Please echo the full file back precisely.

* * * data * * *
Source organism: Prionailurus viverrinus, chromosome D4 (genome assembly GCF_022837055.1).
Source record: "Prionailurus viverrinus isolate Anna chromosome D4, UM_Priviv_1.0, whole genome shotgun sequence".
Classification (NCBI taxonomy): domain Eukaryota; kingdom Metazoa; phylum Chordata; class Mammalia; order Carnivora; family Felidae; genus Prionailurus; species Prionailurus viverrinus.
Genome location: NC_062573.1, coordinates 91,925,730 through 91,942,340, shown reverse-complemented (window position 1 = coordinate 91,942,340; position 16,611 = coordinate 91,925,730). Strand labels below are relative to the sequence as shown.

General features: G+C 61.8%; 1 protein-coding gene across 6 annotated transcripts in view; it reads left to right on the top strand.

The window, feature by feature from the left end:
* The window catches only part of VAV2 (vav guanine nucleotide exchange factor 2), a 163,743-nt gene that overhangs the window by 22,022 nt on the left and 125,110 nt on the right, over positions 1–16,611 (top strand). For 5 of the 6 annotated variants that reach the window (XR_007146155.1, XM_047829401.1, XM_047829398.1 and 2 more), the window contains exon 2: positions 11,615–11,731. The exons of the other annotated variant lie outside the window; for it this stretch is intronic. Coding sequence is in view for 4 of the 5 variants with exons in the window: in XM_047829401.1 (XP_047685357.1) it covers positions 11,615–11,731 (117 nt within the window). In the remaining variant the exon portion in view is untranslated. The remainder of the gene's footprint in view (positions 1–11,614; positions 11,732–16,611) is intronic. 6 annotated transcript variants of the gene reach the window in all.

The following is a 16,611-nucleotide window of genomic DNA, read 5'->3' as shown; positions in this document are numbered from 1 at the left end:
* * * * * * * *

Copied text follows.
Source organism: Prionailurus viverrinus, chromosome D4 (genome assembly GCF_022837055.1).
Source record: "Prionailurus viverrinus isolate Anna chromosome D4, UM_Priviv_1.0, whole genome shotgun sequence".
Classification (NCBI taxonomy): domain Eukaryota; kingdom Metazoa; phylum Chordata; class Mammalia; order Carnivora; family Felidae; genus Prionailurus; species Prionailurus viverrinus.
Genome location: NC_062573.1, coordinates 91,925,730 through 91,942,340, shown reverse-complemented (window position 1 = coordinate 91,942,340; position 16,611 = coordinate 91,925,730). Strand labels below are relative to the sequence as shown.

General features: G+C 61.8%; 1 protein-coding gene across 6 annotated transcripts in view; it reads left to right on the top strand.

The window, feature by feature from the left end:
* The window catches only part of VAV2 (vav guanine nucleotide exchange factor 2), a 163,743-nt gene that overhangs the window by 22,022 nt on the left and 125,110 nt on the right, over positions 1–16,611 (top strand). For 5 of the 6 annotated variants that reach the window (XR_007146155.1, XM_047829401.1, XM_047829398.1 and 2 more), the window contains exon 2: positions 11,615–11,731. The exons of the other annotated variant lie outside the window; for it this stretch is intronic. Coding sequence is in view for 4 of the 5 variants with exons in the window: in XM_047829401.1 (XP_047685357.1) it covers positions 11,615–11,731 (117 nt within the window). In the remaining variant the exon portion in view is untranslated. The remainder of the gene's footprint in view (positions 1–11,614; positions 11,732–16,611) is intronic. 6 annotated transcript variants of the gene reach the window in all.

The following is a 16,611-nucleotide window of genomic DNA, read 5'->3' as shown; positions in this document are numbered from 1 at the left end: